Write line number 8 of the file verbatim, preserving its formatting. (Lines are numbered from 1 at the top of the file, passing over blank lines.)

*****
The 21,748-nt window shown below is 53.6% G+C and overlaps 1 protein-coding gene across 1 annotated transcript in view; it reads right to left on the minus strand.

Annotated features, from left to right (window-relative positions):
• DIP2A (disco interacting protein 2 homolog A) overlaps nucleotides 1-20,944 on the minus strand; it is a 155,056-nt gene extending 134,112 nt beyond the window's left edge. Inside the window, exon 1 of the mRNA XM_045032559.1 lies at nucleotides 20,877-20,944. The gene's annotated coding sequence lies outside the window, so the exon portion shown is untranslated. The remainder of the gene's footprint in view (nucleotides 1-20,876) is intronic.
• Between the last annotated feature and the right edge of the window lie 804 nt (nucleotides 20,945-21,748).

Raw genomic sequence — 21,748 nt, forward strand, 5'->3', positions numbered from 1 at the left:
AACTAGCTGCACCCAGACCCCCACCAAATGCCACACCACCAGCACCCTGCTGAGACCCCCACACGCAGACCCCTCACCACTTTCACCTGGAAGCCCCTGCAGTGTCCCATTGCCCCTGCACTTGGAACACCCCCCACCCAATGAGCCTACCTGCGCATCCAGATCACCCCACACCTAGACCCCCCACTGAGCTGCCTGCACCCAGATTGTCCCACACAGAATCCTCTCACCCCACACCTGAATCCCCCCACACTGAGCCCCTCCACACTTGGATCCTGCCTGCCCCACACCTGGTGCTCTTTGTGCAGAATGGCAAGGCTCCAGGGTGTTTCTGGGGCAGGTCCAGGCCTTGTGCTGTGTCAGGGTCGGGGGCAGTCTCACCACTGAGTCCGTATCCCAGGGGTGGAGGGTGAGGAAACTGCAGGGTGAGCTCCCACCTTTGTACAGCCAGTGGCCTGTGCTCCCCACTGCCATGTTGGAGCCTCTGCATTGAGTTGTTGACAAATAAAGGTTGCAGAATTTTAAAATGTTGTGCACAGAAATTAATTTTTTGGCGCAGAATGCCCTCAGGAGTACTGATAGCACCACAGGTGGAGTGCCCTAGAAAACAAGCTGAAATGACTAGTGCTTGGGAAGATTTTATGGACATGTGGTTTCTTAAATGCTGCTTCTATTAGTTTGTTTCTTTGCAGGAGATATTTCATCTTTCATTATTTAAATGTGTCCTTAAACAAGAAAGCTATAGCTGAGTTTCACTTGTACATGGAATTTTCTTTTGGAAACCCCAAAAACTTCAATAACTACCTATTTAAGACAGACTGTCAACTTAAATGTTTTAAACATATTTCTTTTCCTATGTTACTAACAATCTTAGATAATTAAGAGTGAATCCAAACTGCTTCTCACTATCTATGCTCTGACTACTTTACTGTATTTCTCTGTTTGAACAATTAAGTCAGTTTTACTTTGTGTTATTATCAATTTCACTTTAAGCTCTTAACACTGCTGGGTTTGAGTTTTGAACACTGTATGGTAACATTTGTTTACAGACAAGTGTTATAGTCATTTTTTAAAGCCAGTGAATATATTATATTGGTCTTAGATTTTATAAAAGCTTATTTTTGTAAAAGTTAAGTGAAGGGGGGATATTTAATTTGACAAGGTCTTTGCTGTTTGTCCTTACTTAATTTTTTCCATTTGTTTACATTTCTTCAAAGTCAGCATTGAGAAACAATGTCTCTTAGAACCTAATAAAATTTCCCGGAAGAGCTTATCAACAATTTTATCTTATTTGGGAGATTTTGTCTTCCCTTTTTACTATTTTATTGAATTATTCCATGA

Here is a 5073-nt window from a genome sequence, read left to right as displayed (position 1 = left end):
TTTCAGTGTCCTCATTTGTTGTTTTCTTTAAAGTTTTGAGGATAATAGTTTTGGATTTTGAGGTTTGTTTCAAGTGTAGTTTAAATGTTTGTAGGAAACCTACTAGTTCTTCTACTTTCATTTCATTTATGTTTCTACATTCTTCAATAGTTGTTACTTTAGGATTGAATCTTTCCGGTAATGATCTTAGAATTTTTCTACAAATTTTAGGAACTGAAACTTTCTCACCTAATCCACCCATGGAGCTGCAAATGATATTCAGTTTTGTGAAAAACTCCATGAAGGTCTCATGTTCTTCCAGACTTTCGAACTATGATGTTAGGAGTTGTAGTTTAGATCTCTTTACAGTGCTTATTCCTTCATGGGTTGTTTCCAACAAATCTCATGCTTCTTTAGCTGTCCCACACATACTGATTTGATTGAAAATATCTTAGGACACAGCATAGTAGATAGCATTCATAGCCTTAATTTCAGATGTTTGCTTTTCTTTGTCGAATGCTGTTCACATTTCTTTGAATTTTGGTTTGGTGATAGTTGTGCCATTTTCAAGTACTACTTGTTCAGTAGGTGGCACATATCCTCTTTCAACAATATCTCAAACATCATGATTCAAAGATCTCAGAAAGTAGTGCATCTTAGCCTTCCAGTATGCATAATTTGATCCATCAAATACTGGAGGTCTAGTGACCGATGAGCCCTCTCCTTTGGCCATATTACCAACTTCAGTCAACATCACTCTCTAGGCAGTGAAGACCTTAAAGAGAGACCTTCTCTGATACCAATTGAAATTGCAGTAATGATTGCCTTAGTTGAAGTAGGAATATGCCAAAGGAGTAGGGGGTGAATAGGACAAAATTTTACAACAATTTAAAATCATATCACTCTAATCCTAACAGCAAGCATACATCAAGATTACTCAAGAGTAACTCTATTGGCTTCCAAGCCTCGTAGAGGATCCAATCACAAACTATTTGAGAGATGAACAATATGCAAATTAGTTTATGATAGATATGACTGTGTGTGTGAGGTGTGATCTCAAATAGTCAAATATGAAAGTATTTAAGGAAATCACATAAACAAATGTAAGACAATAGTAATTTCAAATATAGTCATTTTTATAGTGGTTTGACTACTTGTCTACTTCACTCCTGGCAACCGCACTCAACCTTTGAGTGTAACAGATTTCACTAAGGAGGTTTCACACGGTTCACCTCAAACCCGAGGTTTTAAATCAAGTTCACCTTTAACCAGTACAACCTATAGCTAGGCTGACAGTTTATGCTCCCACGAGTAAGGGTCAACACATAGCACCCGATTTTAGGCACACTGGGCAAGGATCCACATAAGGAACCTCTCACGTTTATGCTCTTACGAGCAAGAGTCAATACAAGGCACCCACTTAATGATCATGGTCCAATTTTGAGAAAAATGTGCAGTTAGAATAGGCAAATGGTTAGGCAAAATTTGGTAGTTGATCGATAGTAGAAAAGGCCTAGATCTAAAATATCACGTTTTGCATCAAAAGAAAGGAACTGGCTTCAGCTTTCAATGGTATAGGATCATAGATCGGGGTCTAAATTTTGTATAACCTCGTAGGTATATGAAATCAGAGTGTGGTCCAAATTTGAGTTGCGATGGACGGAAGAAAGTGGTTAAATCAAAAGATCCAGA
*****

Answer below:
TTTCAGTGTCCTCATTTGTTGTTTTCTTTAAAGTTTTGAGGATAATAGTTTTGGATTTTGAGGTTTGTTTCAAGTGTAGTTTAAATGTTTGTAGGAAACCTACTAGTTCTTCTACTTTCATTTCATTTATGTTTCTACATTCTTCAATAGTTGTTACTTTAGGATTGAATCTTTCCGGTAATGATCTTAGAATTTTTCTACAAATTTTAGGAACTGAAACTTTCTCACCTAATCCACCCATGGAGCTGCAAATGATATTCAGTTTTGTGAAAAACTCCATGAAGGTCTCATGTTCTTCCAGACTTTCGAACTATGATGTTAGGAGTTGTAGTTTAGATCTCTTTACAGTGCTTATTCCTTCATGGGTTGTTTCCAACAAATCTCATGCTTCTTTAGCTGTCCCACACATACTGATTTGATTGAAAATATCTTAGGACACAGCATAGTAGATAGCATTCATAGCCTTAATTTCAGATGTTTGCTTTTCTTTGTCGAATGCTGTTCACATTTCTTTGAATTTTGGTTTGGTGATAGTTGTGCCATTTTCAAGTACTACTTGTTCAGTAGGTGGCACATATCCTCTTTCAACAATATCTCAAACATCATGATTCAAAGATCTCAGAAAGTAGTGCATCTTAGCCTTCCAGTATGCATAATTTGATCCATCAAATACTGGAGGTCTAGTGACCGATGAGCCCTCTCCTTTGGCCATATTACCAACTTCAGTCAACATCACTCTCTAGGCAGTGAAGACCTTAAAGAGAGACCTTCTCTGATACCAATTGAAATTGCAGTAATGATTGCCTTAGTTGAAGTAGGAATATGCCAAAGGAGTAGGGGGTGAATAGGACAAAATTTTACAACAATTTAAAATCATATCACTCTAATCCTAACAGCAAGCATACATCAAGATTACTCAAGAGTAACTCTATTGGCTTCCAAGCCTCGTAGAGGATCCAATCACAAACTATTTGAGAGATGAACAATATGCAAATTAGTTTATGATAGATATGACTGTGTGTGTGAGGTGTGATCTCAAATAGTCAAATATGAAAGTATTTAAGGAAATCACATAAACAAATGTAAGACAATAGTAATTTCAAATATAGTCATTTTTATAGTGGTTTGACTACTTGTCTACTTCACTCCTGGCAACCGCACTCAACCTTTGAGTGTAACAGATTTCACTAAGGAGGTTTCACACGGTTCACCTCAAACCCGAGGTTTTAAATCAAGTTCACCTTTAACCAGTACAACCTATAGCTAGGCTGACAGTTTATGCTCCCACGAGTAAGGGTCAACACATAGCACCCGATTTTAGGCACACTGGGCAAGGATCCACATAAGGAACCTCTCACGTTTATGCTCTTACGAGCAAGAGTCAATACAAGGCACCCACTTAATGATCATGGTCCAATTTTGAGAAAAATGTGCAGTTAGAATAGGCAAATGGTTAGGCAAAATTTGGTAGTTGATCGATAGTAGAAAAGGCCTAGATCTAAAATATCACGTTTTGCATCAAAAGAAAGGAACTGGCTTCAGCTTTCAATGGTATAGGATCATAGATCGGGGTCTAAATTTTGTATAACCTCGTAGGTATATGAAATCAGAGTGTGGTCCAAATTTGAGTTGCGATGGACGGAAGAAAGTGGTTAAATCAAAAGATCCAGA